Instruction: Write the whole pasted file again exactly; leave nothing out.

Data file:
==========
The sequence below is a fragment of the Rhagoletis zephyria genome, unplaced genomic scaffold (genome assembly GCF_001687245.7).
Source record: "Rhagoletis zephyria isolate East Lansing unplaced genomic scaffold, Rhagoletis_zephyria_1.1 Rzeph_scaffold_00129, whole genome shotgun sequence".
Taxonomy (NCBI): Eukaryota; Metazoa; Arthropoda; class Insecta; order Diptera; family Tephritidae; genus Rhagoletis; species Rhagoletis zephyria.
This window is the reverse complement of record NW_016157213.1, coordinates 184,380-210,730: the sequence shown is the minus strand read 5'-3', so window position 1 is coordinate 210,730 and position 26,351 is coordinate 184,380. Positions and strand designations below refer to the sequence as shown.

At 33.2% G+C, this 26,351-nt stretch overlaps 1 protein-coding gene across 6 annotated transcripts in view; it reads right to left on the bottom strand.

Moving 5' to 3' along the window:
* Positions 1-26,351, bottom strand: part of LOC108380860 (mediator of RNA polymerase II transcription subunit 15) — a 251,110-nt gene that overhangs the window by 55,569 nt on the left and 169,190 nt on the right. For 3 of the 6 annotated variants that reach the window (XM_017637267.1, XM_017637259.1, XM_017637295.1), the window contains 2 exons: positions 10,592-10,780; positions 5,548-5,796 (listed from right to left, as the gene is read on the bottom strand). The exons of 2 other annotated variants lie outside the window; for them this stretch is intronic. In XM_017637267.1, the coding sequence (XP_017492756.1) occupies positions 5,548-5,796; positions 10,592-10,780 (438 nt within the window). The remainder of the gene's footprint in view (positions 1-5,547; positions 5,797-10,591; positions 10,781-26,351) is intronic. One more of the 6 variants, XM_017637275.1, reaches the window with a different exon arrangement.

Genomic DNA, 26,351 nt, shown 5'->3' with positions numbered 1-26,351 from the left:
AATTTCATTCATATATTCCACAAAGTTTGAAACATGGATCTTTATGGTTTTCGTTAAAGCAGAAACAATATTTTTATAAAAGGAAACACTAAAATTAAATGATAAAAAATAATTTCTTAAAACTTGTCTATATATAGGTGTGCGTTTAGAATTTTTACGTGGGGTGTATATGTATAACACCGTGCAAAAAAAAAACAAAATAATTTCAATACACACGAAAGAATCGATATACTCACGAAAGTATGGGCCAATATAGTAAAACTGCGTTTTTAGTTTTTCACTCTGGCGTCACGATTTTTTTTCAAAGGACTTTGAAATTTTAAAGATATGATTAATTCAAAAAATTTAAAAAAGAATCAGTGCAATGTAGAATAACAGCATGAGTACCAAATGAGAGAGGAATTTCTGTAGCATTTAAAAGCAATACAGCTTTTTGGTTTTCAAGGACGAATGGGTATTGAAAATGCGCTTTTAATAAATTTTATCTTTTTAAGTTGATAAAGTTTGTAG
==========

The sequence below is a fragment of the Rhagoletis zephyria genome, unplaced genomic scaffold (genome assembly GCF_001687245.7).
Source record: "Rhagoletis zephyria isolate East Lansing unplaced genomic scaffold, Rhagoletis_zephyria_1.1 Rzeph_scaffold_00129, whole genome shotgun sequence".
Taxonomy (NCBI): Eukaryota; Metazoa; Arthropoda; class Insecta; order Diptera; family Tephritidae; genus Rhagoletis; species Rhagoletis zephyria.
This window is the reverse complement of record NW_016157213.1, coordinates 184,380-210,730: the sequence shown is the minus strand read 5'-3', so window position 1 is coordinate 210,730 and position 26,351 is coordinate 184,380. Positions and strand designations below refer to the sequence as shown.

At 33.2% G+C, this 26,351-nt stretch overlaps 1 protein-coding gene across 6 annotated transcripts in view; it reads right to left on the bottom strand.

Moving 5' to 3' along the window:
* Positions 1-26,351, bottom strand: part of LOC108380860 (mediator of RNA polymerase II transcription subunit 15) — a 251,110-nt gene that overhangs the window by 55,569 nt on the left and 169,190 nt on the right. For 3 of the 6 annotated variants that reach the window (XM_017637267.1, XM_017637259.1, XM_017637295.1), the window contains 2 exons: positions 10,592-10,780; positions 5,548-5,796 (listed from right to left, as the gene is read on the bottom strand). The exons of 2 other annotated variants lie outside the window; for them this stretch is intronic. In XM_017637267.1, the coding sequence (XP_017492756.1) occupies positions 5,548-5,796; positions 10,592-10,780 (438 nt within the window). The remainder of the gene's footprint in view (positions 1-5,547; positions 5,797-10,591; positions 10,781-26,351) is intronic. One more of the 6 variants, XM_017637275.1, reaches the window with a different exon arrangement.

Genomic DNA, 26,351 nt, shown 5'->3' with positions numbered 1-26,351 from the left:
AATTTCATTCATATATTCCACAAAGTTTGAAACATGGATCTTTATGGTTTTCGTTAAAGCAGAAACAATATTTTTATAAAAGGAAACACTAAAATTAAATGATAAAAAATAATTTCTTAAAACTTGTCTATATATAGGTGTGCGTTTAGAATTTTTACGTGGGGTGTATATGTATAACACCGTGCAAAAAAAAAACAAAATAATTTCAATACACACGAAAGAATCGATATACTCACGAAAGTATGGGCCAATATAGTAAAACTGCGTTTTTAGTTTTTCACTCTGGCGTCACGATTTTTTTTCAAAGGACTTTGAAATTTTAAAGATATGATTAATTCAAAAAATTTAAAAAAGAATCAGTGCAATGTAGAATAACAGCATGAGTACCAAATGAGAGAGGAATTTCTGTAGCATTTAAAAGCAATACAGCTTTTTGGTTTTCAAGGACGAATGGGTATTGAAAATGCGCTTTTAATAAATTTTATCTTTTTAAGTTGATAAAGTTTGTAG